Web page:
• Such sympathetic mimicry of another’s nonverbal behavior is something that we are naturally prone to do when our rapport with that person is deeply felt.
  • We take on nonverbal behavior of another
  • Example – officer going uncover – dresses like drug people
  • Highly effective for influencing others
influencing others
Influencing others
  • Old examples – Apostle Paul – I Cor. 9:20-22, … I am made all things to all men, that I might by all means save some.
  • The psychological insight here is that, in order to influence another’s behavior, you have to enter that person’s world.
  • The other person has to recognize some kind of commonality between the two of you, even a reflection of himself or herself in you.
  • The more of themselves that others can identify in you, the greater their tendency to be influenced by you.
influencing con t
Influencing con’t
  • The trick to becoming comfortable with this technique is to practice it outside of the interviewing context until the process becomes automatic enough to feel natural in more significant situations.
  • Just as in learning to perform any skilled task, once someone can do it without thinking, he or she will have achieved an effective level of performance.
determining the existence of rapport
Determining the existence of rapport
  • The investigator will want to determine if rapport has been established
  • With practice, the investigator will know when to ascertain the presence of rapport
  • If the subject begins to reflect your behavior, you have established a rapport with that subject
  • We want subjects to look at us and see something of themselves – something upon which we can build rapport – David Copperfield example page 40
influencing through rapport
Influencing through rapport
  • Persuading by the use of a story
    • Example page 41
    • A story is an effective device for influencing another’s feelings or actions
  • Feeling related vocabulary can serve to enhance a story’s effectiveness – subject may respond emotionally
  • Investigator must be careful to avoid making any statement that could be misunderstood as promising something
  • Stories are common – Bible contains parables
  • A story enables a subject to identify with a character in a similar situation, showing the subject that he/she is not the first person to have experienced this situation and that the anxiety, fear, doubt, and other feelings experienced by the subject are not unique to him or her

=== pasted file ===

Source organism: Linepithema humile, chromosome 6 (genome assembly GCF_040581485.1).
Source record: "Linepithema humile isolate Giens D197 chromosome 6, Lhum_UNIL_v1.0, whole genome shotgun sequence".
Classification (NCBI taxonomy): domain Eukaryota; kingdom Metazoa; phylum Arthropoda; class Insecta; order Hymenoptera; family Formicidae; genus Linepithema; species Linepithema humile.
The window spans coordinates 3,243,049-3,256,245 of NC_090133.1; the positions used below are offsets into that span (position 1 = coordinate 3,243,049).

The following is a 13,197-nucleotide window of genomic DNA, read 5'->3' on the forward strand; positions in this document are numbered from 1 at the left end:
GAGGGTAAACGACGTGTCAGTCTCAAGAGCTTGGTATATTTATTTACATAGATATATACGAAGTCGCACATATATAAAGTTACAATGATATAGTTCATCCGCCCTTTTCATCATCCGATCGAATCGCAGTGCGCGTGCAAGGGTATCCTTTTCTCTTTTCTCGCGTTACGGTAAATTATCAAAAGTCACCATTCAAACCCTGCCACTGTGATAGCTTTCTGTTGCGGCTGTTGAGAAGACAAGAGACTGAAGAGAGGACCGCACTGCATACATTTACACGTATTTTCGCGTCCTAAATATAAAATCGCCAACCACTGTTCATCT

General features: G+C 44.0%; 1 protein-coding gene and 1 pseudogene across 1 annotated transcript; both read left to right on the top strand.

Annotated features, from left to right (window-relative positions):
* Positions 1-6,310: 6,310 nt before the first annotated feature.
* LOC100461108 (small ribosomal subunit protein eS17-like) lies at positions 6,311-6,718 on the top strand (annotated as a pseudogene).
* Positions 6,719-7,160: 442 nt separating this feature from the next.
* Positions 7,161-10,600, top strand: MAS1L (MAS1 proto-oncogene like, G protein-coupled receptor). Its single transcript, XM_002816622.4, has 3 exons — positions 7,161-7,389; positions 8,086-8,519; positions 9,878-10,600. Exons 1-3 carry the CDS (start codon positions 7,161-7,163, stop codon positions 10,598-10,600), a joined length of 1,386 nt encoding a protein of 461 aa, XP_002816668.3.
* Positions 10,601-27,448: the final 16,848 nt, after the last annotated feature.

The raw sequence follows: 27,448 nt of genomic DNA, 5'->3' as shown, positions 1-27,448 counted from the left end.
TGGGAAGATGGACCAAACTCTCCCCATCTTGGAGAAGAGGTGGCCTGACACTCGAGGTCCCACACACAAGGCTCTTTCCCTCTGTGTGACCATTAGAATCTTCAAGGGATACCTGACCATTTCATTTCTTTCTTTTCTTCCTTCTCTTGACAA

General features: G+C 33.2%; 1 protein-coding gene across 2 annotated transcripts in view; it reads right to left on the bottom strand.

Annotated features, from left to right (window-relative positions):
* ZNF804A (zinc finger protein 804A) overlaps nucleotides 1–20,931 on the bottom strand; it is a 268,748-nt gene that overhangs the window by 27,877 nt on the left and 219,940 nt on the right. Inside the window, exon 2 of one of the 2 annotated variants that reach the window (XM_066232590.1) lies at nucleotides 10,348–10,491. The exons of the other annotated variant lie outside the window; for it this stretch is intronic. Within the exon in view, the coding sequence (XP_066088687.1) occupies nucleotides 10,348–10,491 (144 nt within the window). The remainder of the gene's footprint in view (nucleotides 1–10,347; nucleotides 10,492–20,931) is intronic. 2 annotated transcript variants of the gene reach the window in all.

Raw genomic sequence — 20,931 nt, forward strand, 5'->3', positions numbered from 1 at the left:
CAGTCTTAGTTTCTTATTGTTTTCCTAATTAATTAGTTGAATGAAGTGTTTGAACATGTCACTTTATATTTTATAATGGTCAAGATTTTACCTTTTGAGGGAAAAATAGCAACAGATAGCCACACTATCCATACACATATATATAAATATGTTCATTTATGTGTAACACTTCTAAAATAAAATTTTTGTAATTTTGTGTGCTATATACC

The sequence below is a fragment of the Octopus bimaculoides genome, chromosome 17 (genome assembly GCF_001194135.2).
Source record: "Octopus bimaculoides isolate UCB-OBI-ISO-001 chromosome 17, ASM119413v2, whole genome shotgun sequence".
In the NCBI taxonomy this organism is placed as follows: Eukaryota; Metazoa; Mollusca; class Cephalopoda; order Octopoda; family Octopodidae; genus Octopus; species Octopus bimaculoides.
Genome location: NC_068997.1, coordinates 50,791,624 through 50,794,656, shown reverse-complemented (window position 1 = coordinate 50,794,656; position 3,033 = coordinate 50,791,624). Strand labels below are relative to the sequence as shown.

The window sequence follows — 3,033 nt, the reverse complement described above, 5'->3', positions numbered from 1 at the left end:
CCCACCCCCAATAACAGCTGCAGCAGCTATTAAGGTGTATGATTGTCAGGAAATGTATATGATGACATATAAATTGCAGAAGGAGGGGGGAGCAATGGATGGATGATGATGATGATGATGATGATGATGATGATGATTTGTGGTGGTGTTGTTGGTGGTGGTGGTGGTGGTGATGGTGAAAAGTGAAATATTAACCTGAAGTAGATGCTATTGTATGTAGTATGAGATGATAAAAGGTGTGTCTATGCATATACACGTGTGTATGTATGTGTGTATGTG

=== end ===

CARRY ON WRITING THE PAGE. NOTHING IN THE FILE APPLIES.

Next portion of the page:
• A story causes the truth to be remembered
stories con t
Stories, con’t
  • Often a question is raised about whether this type of rationalization in the form of a story could provide the subject with an obvious defense in court. Example - Reynolds
  • The use of a story is often an effective addition to the investigator’s selection of options for influencing behavior.
persuading through the use of illustrations
Persuading through the use of illustrations
  • Through the use of illustration, a difficult situation can be presented in a more concrete, understandable manner.
  • Illustrations can serve to provide explanation, to support a recommendation or suggested course of action, and to make a calculated impression on the subject’s mind.
  • Example – page 44 at bottom – two boats
persuading through the use of suggestion
Persuading through the use of suggestion
  • Suggestion is a process of placing an idea before a person in such a manner that he uncritically accepts the idea as his own.
  • Power of rapport – that roadway from one person to another, which allows the techniques of persuasion to be effective.
all 3
All 3
  • Like telling stories and devising illustrations, influencing others by means of suggestion is an everyday occurrence.
  • Stories, illustrations, and suggestions can all be used by the investigator to compare something as abstract as what to do in a difficult situation with something much more concrete, recognizable, and understandable.
  • This process impresses on the subject’s mind the idea that the circumstances (and solutions) in one instance can be applied to this situation as well.
  • The investigator should create a collection of stories, illustrations, and suggestions that will correspond to various interviewing contexts.
  • We know this stuff – we need to learn what we are doing and perform it purposefully to have an effective interrogation.
  • Next week – Chapters 2-4